When I was in college I played a lot of racquetball. One of the best things about the sport is that it doesn't take much time or talent to pick up the game and really feel like you're playing it. In fact, I was sure I was a bit of a prodigy, playing mostly with beginners as I did, until I played with a friend of mine who was on the varsity tennis team. He schooled me good-- blanking me more than once in the 15 point game. At one point, I got hit in the side with the ball, and I was sure, positive, I tell you, that that was exactly how it feels to be shot. (Fingers crossed I'll never know for sure.)

Even realizing how much of a novice I was didn't discourage me, though. I played all four years. You can imagine how much of a shock it was once I graduated to find out that when you don't live on a college campus, you actually have to pay to play, and racket club memberships are pretty pricey. I still think that's what ended my potentially epic career.

I mention all this because this weekend Josh was here visiting. He was immediately enamored of my ukulele (yet another reason to love that kid), and just as Annabelle strummed and sang every day we were there after Christmas, Josh, too, spent most of his time strumming lovely chord combinations that may or may not have been songs. In any case, it all sounded great, and I definitely see a ukulele in his future (and maybe A-belle's, too).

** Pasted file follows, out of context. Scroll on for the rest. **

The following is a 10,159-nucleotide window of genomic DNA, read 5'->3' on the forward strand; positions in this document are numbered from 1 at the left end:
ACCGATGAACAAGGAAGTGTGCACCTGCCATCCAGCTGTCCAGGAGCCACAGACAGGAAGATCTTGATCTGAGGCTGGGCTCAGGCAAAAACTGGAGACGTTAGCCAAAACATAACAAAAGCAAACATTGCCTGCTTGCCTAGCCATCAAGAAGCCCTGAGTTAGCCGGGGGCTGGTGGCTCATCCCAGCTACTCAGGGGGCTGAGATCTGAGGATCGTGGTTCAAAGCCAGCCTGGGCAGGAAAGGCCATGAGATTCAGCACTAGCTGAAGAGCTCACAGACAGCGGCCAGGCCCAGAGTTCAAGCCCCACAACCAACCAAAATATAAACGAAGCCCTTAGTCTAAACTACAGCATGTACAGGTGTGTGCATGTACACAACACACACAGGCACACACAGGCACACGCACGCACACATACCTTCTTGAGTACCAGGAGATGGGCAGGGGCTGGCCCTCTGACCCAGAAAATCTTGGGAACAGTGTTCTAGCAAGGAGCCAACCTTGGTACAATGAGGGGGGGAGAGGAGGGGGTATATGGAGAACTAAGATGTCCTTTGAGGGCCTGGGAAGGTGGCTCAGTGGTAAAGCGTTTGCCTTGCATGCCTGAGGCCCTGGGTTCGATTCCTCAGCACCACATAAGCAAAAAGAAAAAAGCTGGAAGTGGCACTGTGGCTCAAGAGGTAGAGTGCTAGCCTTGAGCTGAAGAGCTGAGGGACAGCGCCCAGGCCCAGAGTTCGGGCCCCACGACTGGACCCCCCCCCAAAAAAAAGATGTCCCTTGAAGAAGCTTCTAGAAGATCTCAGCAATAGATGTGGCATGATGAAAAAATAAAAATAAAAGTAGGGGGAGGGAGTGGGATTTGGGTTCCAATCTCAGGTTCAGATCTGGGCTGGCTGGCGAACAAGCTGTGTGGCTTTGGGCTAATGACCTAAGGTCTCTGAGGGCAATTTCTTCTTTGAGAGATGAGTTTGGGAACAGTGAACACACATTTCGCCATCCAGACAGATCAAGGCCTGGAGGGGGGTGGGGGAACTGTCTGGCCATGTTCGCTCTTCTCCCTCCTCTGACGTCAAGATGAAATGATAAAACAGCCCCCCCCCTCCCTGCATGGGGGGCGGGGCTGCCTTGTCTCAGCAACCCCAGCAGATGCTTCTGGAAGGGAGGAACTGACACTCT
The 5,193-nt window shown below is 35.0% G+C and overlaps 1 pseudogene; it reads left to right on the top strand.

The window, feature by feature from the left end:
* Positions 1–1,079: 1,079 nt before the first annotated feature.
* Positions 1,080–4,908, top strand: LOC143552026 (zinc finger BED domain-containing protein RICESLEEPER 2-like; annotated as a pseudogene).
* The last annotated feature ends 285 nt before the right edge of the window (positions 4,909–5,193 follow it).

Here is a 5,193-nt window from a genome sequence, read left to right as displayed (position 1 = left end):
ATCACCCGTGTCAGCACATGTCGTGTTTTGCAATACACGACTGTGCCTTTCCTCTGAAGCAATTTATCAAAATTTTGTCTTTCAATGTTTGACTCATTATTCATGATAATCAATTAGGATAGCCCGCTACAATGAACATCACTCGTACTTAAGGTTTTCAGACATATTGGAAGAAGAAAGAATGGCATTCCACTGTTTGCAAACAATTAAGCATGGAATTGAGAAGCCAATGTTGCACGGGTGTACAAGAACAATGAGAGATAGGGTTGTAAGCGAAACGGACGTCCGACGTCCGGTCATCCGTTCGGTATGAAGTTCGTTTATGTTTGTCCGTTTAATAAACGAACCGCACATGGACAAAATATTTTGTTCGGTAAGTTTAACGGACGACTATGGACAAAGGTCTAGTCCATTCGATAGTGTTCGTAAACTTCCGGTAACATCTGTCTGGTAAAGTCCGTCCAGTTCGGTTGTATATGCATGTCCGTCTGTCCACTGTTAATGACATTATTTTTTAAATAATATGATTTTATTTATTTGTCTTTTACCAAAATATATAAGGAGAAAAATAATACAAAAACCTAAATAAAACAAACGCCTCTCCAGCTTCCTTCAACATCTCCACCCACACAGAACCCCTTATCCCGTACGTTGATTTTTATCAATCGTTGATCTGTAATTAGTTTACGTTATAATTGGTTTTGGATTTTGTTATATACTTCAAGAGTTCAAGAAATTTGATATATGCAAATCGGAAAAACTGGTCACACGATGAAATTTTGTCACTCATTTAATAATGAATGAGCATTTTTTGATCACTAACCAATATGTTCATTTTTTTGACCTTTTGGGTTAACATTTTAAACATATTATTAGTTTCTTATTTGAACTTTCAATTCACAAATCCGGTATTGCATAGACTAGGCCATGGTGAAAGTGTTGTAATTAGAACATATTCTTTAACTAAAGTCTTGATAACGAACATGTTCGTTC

Fortunately? Ukes are much more affordable than gym memberships.

Sunday, February 24, 2013

Breaking News

"I almost fell out of bed when I read in your blog that you were talking about the pope resigning at lunch," my mom told me today. We were catching up since she recently returned from a ten day trip to Morocco.

"Why? Because we were talking about the pope at school?" I asked.

"No! Because I hadn't heard he was resigning," she said.

"Oh! I broke that story for you?" I laughed heartily.